• A Model can choose not be the parent for any other Models which is then considered to be sealed.


Every time a Behaviour is defined, its actual implementation is done via a BehaviourDefinition (which is a special form of a Model). This means that this BehaviourDefinition contains all the ModelActions, ModelStates and ModelAttributes the Behaviour whishes to expose.


The BaseModel is a special BehaviourDefinition (and thus also a Model) as it serves as the root Model for all other BehaviourDefinitions and thus all other Models.


The following lists the minimum set of States that every Model and Behaviour in the system must expose:

  • InitialState

This is the first or starting point (which is in fact a ModelState) of every Model to be instantiated. From there an instance of a Model will traverse from ModelState to ModelState via its exposed Actions.

From this ModelState a ModelAction called Initialise will be executed to allow the Model to povision its instance.

  • DecommissionedState

Before a instance of a Model is disposed it must transit through a ModelState that is called the DecommissionedState. An instance of a Model in this ModelState must prepare itself to get disposed, but also may offer an option to get re-activated (via one of its exposed ModelAction).

Instances in this State are periodically called by the system via the Finalise ModelAction to check if they can be safely disposed.

  • FinalState

With the InitialState being the first ModelState of every instantiated Model, the FinalState is the last ModelState of every instantiated Model. In fact this is the ModelState where an instance of a Model is disposed and removed from the [[Inventory]].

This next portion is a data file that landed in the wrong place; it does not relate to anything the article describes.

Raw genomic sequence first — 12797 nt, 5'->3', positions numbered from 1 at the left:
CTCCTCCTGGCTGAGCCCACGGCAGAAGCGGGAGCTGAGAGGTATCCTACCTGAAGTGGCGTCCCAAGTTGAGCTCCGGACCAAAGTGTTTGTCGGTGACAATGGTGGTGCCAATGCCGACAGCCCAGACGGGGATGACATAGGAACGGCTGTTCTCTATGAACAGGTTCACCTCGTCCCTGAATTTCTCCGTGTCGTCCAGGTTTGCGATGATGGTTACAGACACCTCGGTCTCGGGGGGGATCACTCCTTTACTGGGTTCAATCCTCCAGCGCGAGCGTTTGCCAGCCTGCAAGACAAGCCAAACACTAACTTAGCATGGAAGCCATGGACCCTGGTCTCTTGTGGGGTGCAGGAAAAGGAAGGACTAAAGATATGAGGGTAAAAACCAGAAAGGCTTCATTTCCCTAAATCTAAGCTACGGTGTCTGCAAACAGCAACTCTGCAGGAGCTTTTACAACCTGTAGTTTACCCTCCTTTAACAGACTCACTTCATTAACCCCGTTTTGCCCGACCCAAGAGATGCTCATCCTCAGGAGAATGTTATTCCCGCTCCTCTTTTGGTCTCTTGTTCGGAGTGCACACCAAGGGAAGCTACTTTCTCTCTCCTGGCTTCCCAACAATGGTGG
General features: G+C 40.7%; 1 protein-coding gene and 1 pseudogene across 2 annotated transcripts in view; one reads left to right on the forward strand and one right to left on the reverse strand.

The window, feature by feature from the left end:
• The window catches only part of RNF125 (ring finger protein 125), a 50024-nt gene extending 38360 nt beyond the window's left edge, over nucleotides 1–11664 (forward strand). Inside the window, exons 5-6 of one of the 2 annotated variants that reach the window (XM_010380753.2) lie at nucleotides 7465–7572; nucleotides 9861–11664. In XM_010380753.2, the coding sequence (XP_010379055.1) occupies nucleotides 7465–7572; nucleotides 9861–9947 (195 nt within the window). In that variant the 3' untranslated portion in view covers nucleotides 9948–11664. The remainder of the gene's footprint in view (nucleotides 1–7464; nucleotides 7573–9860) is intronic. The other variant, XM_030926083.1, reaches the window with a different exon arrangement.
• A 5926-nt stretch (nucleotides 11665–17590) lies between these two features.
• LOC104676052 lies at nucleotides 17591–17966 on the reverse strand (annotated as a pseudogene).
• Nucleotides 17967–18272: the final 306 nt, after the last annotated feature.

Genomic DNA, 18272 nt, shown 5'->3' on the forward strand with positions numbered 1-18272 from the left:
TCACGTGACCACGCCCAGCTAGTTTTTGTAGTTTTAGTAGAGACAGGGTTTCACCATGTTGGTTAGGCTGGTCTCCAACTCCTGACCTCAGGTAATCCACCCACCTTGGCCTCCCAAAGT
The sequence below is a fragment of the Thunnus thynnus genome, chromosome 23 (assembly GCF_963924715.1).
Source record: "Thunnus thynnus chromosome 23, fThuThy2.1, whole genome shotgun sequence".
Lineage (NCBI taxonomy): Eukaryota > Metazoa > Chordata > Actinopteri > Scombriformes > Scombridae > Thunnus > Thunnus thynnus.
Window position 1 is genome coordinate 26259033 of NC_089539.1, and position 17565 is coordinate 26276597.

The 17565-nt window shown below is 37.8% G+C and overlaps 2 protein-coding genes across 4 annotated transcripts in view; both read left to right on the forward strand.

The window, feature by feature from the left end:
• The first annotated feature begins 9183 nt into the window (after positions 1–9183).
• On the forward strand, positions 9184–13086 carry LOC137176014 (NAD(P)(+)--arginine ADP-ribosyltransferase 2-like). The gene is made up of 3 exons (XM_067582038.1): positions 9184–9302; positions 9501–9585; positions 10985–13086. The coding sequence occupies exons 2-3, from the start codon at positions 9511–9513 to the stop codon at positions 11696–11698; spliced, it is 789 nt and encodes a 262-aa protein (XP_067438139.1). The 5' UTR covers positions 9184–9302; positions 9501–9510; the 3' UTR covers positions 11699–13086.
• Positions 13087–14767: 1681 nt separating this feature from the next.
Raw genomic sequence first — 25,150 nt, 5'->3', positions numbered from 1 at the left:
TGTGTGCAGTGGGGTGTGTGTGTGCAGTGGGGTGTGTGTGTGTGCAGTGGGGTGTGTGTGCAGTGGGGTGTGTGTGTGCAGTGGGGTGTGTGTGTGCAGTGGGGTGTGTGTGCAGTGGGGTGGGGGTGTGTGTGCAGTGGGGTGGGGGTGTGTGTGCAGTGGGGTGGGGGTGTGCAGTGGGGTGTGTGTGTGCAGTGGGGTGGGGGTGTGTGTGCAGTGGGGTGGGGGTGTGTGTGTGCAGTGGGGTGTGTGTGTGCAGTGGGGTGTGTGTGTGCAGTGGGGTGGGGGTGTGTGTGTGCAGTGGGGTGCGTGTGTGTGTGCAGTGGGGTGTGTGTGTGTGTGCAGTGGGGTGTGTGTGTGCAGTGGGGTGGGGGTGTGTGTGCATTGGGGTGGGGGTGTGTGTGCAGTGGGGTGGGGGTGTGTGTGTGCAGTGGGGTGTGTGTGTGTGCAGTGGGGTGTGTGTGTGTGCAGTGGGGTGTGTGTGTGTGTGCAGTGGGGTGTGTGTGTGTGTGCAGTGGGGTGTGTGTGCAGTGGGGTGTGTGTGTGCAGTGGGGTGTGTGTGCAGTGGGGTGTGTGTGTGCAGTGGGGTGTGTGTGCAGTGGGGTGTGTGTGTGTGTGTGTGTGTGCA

• ErrorState

The ErrorState is reserved for situations where an instantiated model experienced an unforseen error condition and could not continue execution otherwise (such as a corrupt state). The Blueprint designer can use this state for remediation ModelActions (such as the Remedy ModelAction).


The following lists the minimum set of ModelActions that every Model and Behaviour in the system must expose:

  • Initialise

This ModelAction is automatically invoked by the system when an instance of any Model is created.

  • Finalise

This ModelAction is automatically called by the system when an instance of a Model is in the DecommissionedState and going to be disposed. The Model may choose to deny the request for disposal effectively staying in the DecommissionedState.

  • Remedy

An instance of a Model in the ErrorState may choose to perform a reconciliation task with the aim to place that instance in a defined and stable ModelState. This default ModelAction is called Remedy. A Blueprint desginer may choose to add additional remediation ModelActions where required.

BaseModel StateMachine and Transitions

The following illustrates the transitions of the state machine of the BaseModel:

InitialState        -- > Initialise -- > DecommissionedState
DecommissionedState -- > Finalise   -- > FinalState
ErrorState`         -- > Remedy     -- > ErrorState


An instantiated (or instance of a) Model becomes an Item in the [[Inventory]].